It is a serious affair because the presidency of Nigeria, if everything goes well, is a serious matter.
For a population of over 140 million people and, “but net importer”, we should seriously mind our condition.
Nigeria, except for snatchers of inspiration, has always behaved as a spoilt child.  In fifty years of independence, we have increased in population but retrogressed in the economy.  Every index of progress has nosedived.

Our roads, our electricity, our education are in disrepair.  There were our golden years when countries of the region flocked to us and we were the big brothers.  Now, the countries who looked up to us are now self sufficient on their own.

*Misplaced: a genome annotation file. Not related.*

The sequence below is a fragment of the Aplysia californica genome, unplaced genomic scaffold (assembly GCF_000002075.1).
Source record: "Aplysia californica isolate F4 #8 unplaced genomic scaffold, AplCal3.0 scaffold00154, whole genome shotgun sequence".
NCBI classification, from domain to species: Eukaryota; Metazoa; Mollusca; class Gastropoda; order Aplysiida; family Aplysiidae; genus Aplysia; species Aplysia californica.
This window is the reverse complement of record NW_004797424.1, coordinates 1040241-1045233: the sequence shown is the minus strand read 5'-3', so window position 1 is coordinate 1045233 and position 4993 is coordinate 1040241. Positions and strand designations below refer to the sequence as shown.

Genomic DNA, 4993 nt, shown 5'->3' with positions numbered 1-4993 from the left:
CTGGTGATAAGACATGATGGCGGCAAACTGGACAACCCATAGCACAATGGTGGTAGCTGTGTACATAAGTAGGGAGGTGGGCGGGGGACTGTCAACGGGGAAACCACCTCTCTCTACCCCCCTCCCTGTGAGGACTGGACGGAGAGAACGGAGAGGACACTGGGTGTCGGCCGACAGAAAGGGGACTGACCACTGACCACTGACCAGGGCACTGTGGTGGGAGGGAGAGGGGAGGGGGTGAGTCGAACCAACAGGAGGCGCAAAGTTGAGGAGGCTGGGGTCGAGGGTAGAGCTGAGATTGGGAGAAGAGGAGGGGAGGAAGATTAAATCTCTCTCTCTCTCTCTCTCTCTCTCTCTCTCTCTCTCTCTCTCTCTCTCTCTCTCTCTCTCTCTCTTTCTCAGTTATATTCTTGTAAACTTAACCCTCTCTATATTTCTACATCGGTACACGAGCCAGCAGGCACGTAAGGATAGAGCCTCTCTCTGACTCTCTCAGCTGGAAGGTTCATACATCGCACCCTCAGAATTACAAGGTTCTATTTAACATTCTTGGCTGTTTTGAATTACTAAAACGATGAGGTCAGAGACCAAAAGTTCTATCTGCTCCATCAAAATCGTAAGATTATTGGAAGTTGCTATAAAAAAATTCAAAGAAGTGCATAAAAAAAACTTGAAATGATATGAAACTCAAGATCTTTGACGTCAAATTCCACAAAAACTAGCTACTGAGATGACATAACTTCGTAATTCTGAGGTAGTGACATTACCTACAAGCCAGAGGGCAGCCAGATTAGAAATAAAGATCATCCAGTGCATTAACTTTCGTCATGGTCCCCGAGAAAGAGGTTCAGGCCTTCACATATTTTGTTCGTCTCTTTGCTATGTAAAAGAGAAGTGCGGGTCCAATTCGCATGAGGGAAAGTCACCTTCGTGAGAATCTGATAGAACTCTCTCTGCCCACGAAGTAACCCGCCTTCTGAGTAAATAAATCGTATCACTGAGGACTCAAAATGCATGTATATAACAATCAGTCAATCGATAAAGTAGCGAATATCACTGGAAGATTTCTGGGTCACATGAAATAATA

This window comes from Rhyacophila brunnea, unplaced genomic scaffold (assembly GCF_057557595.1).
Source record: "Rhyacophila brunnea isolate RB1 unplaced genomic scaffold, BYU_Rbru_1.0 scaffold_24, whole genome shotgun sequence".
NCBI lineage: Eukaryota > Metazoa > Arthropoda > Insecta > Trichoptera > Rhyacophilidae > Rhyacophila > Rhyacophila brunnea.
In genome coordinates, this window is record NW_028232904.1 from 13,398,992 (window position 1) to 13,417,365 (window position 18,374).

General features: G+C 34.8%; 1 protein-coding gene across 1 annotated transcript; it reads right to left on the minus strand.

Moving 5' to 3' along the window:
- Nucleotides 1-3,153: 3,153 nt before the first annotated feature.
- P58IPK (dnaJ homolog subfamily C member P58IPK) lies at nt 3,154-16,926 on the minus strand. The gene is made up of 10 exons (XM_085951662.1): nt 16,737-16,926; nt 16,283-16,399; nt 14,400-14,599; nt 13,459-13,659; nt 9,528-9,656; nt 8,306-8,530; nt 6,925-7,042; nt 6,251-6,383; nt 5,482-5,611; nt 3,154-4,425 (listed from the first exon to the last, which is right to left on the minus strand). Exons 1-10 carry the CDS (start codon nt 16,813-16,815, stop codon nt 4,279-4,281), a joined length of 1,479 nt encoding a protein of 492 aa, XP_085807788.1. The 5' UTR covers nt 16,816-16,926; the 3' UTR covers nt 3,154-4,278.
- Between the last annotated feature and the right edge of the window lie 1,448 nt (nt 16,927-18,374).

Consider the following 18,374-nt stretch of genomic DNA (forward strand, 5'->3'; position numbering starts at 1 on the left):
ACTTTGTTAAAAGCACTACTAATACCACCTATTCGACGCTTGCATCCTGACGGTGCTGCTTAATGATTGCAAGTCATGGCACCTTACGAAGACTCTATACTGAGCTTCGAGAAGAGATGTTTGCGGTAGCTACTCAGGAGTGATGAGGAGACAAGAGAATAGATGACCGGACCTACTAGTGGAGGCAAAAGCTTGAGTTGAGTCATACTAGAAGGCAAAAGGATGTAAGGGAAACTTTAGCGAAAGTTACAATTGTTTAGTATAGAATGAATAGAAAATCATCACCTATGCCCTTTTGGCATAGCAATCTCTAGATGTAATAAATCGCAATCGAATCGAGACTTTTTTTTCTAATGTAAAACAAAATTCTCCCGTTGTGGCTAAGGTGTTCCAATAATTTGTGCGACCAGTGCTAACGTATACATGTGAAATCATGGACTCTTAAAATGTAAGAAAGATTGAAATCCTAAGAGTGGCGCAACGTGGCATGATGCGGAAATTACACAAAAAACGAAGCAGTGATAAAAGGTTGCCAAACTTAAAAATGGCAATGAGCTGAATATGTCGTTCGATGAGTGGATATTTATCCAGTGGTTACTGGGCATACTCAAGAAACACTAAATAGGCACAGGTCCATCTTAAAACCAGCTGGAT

Now as we prepare for another general election, should we protest against Babangida or should we state what we should do to better our lot and then look out for a capable Nigerian who will help us to realise our hopes?

Let me warn, however, that elections in Nigeria have their peculiarities.  They are limited by tribal and political boundaries.  The Nigerians will fight for his tribe and his politics if they happen to coincide.  So, we are in the era of northern presidency regardless of an acting President.  I make bold to say the Vice or Acting President will never be a President.

The north will fight tooth and nail to retain the presidency.  The fight will be in the north and nowhere else.
There has been a fancy foot work by Babangida, he has traversed the west and the east; His soldiers are covering the north and it is still to be seen how that will translate.  But, we should not underrate the willy soldier.  He has been beaten once by Umar Yar’Adua, thanks to Obasanjo.